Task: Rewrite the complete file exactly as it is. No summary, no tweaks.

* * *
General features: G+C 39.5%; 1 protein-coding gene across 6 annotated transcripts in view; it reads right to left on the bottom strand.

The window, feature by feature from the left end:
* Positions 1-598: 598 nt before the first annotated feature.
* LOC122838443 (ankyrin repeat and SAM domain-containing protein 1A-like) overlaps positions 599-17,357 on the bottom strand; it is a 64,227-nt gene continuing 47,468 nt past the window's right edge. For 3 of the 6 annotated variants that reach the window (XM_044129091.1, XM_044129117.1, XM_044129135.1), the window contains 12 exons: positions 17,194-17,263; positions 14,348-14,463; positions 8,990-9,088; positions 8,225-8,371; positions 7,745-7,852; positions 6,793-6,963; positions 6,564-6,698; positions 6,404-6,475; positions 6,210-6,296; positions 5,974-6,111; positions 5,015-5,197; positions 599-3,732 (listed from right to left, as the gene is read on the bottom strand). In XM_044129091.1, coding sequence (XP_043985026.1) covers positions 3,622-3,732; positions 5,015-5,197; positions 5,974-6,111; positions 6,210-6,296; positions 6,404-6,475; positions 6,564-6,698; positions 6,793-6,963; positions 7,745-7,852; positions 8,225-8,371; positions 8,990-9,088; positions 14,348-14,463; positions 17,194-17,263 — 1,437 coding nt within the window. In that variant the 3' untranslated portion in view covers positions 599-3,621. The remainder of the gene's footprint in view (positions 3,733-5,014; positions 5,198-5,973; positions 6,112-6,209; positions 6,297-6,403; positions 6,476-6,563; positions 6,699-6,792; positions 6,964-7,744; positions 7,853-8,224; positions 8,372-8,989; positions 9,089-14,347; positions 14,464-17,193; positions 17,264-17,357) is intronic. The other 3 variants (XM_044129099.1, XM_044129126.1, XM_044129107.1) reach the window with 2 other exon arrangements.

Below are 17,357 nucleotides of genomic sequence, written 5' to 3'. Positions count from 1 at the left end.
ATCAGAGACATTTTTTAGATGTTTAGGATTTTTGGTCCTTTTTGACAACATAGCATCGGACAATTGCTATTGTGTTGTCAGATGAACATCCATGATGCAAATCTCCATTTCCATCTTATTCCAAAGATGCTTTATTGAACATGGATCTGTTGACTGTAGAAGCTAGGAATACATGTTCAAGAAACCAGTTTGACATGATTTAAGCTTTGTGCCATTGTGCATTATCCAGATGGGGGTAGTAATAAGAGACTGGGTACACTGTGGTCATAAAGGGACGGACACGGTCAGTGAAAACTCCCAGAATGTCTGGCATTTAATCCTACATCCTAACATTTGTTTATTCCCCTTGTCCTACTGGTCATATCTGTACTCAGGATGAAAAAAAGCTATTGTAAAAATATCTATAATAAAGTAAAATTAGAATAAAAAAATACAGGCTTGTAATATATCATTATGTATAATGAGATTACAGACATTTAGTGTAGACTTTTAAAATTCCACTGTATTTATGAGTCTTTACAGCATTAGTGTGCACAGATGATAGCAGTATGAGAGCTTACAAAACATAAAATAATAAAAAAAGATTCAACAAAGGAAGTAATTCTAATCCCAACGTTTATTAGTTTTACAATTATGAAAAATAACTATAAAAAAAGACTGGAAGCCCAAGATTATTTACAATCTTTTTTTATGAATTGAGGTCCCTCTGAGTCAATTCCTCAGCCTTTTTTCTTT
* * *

General features: G+C 39.5%; 1 protein-coding gene across 6 annotated transcripts in view; it reads right to left on the bottom strand.

The window, feature by feature from the left end:
* Positions 1-598: 598 nt before the first annotated feature.
* LOC122838443 (ankyrin repeat and SAM domain-containing protein 1A-like) overlaps positions 599-17,357 on the bottom strand; it is a 64,227-nt gene continuing 47,468 nt past the window's right edge. For 3 of the 6 annotated variants that reach the window (XM_044129091.1, XM_044129117.1, XM_044129135.1), the window contains 12 exons: positions 17,194-17,263; positions 14,348-14,463; positions 8,990-9,088; positions 8,225-8,371; positions 7,745-7,852; positions 6,793-6,963; positions 6,564-6,698; positions 6,404-6,475; positions 6,210-6,296; positions 5,974-6,111; positions 5,015-5,197; positions 599-3,732 (listed from right to left, as the gene is read on the bottom strand). In XM_044129091.1, coding sequence (XP_043985026.1) covers positions 3,622-3,732; positions 5,015-5,197; positions 5,974-6,111; positions 6,210-6,296; positions 6,404-6,475; positions 6,564-6,698; positions 6,793-6,963; positions 7,745-7,852; positions 8,225-8,371; positions 8,990-9,088; positions 14,348-14,463; positions 17,194-17,263 — 1,437 coding nt within the window. In that variant the 3' untranslated portion in view covers positions 599-3,621. The remainder of the gene's footprint in view (positions 3,733-5,014; positions 5,198-5,973; positions 6,112-6,209; positions 6,297-6,403; positions 6,476-6,563; positions 6,699-6,792; positions 6,964-7,744; positions 7,853-8,224; positions 8,372-8,989; positions 9,089-14,347; positions 14,464-17,193; positions 17,264-17,357) is intronic. The other 3 variants (XM_044129099.1, XM_044129126.1, XM_044129107.1) reach the window with 2 other exon arrangements.

Below are 17,357 nucleotides of genomic sequence, written 5' to 3'. Positions count from 1 at the left end.
ATCAGAGACATTTTTTAGATGTTTAGGATTTTTGGTCCTTTTTGACAACATAGCATCGGACAATTGCTATTGTGTTGTCAGATGAACATCCATGATGCAAATCTCCATTTCCATCTTATTCCAAAGATGCTTTATTGAACATGGATCTGTTGACTGTAGAAGCTAGGAATACATGTTCAAGAAACCAGTTTGACATGATTTAAGCTTTGTGCCATTGTGCATTATCCAGATGGGGGTAGTAATAAGAGACTGGGTACACTGTGGTCATAAAGGGACGGACACGGTCAGTGAAAACTCCCAGAATGTCTGGCATTTAATCCTACATCCTAACATTTGTTTATTCCCCTTGTCCTACTGGTCATATCTGTACTCAGGATGAAAAAAAGCTATTGTAAAAATATCTATAATAAAGTAAAATTAGAATAAAAAAATACAGGCTTGTAATATATCATTATGTATAATGAGATTACAGACATTTAGTGTAGACTTTTAAAATTCCACTGTATTTATGAGTCTTTACAGCATTAGTGTGCACAGATGATAGCAGTATGAGAGCTTACAAAACATAAAATAATAAAAAAAGATTCAACAAAGGAAGTAATTCTAATCCCAACGTTTATTAGTTTTACAATTATGAAAAATAACTATAAAAAAAGACTGGAAGCCCAAGATTATTTACAATCTTTTTTTATGAATTGAGGTCCCTCTGAGTCAATTCCTCAGCCTTTTTTCTTT